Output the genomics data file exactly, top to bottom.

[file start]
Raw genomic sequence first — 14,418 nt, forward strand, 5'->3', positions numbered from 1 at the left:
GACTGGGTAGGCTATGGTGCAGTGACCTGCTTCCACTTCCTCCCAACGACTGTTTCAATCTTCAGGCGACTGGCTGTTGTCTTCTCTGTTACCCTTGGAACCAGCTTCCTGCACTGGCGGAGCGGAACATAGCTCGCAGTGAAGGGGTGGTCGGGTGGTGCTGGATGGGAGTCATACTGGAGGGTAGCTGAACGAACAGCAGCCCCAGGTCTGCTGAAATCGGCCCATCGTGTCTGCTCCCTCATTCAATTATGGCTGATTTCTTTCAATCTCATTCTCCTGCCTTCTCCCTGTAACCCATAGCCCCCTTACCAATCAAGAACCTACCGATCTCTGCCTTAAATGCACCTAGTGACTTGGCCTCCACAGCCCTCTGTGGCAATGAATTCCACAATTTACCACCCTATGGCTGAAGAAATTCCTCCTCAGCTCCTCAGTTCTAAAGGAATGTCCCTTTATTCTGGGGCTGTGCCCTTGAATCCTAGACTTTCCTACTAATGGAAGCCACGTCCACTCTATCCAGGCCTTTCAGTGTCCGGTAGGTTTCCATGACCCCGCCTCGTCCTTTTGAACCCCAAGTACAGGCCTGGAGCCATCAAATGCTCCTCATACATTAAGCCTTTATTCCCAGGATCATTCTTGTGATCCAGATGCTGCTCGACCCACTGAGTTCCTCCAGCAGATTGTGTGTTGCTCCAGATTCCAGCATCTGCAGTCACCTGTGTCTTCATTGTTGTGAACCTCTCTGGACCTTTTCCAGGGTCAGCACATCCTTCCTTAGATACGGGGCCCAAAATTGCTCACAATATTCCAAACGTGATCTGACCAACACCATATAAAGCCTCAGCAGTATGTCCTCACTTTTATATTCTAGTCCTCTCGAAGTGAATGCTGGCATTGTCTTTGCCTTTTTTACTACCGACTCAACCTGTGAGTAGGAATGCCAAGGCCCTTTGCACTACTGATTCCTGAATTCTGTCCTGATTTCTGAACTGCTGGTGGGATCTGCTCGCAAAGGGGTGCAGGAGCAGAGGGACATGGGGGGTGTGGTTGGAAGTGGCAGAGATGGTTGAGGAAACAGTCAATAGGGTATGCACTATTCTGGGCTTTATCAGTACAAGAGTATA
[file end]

Raw genomic sequence first — 14,418 nt, forward strand, 5'->3', positions numbered from 1 at the left:
GACTGGGTAGGCTATGGTGCAGTGACCTGCTTCCACTTCCTCCCAACGACTGTTTCAATCTTCAGGCGACTGGCTGTTGTCTTCTCTGTTACCCTTGGAACCAGCTTCCTGCACTGGCGGAGCGGAACATAGCTCGCAGTGAAGGGGTGGTCGGGTGGTGCTGGATGGGAGTCATACTGGAGGGTAGCTGAACGAACAGCAGCCCCAGGTCTGCTGAAATCGGCCCATCGTGTCTGCTCCCTCATTCAATTATGGCTGATTTCTTTCAATCTCATTCTCCTGCCTTCTCCCTGTAACCCATAGCCCCCTTACCAATCAAGAACCTACCGATCTCTGCCTTAAATGCACCTAGTGACTTGGCCTCCACAGCCCTCTGTGGCAATGAATTCCACAATTTACCACCCTATGGCTGAAGAAATTCCTCCTCAGCTCCTCAGTTCTAAAGGAATGTCCCTTTATTCTGGGGCTGTGCCCTTGAATCCTAGACTTTCCTACTAATGGAAGCCACGTCCACTCTATCCAGGCCTTTCAGTGTCCGGTAGGTTTCCATGACCCCGCCTCGTCCTTTTGAACCCCAAGTACAGGCCTGGAGCCATCAAATGCTCCTCATACATTAAGCCTTTATTCCCAGGATCATTCTTGTGATCCAGATGCTGCTCGACCCACTGAGTTCCTCCAGCAGATTGTGTGTTGCTCCAGATTCCAGCATCTGCAGTCACCTGTGTCTTCATTGTTGTGAACCTCTCTGGACCTTTTCCAGGGTCAGCACATCCTTCCTTAGATACGGGGCCCAAAATTGCTCACAATATTCCAAACGTGATCTGACCAACACCATATAAAGCCTCAGCAGTATGTCCTCACTTTTATATTCTAGTCCTCTCGAAGTGAATGCTGGCATTGTCTTTGCCTTTTTTACTACCGACTCAACCTGTGAGTAGGAATGCCAAGGCCCTTTGCACTACTGATTCCTGAATTCTGTCCTGATTTCTGAACTGCTGGTGGGATCTGCTCGCAAAGGGGTGCAGGAGCAGAGGGACATGGGGGGTGTGGTTGGAAGTGGCAGAGATGGTTGAGGAAACAGTCAATAGGGTATGCACTATTCTGGGCTTTATCAGTACAAGAGTATA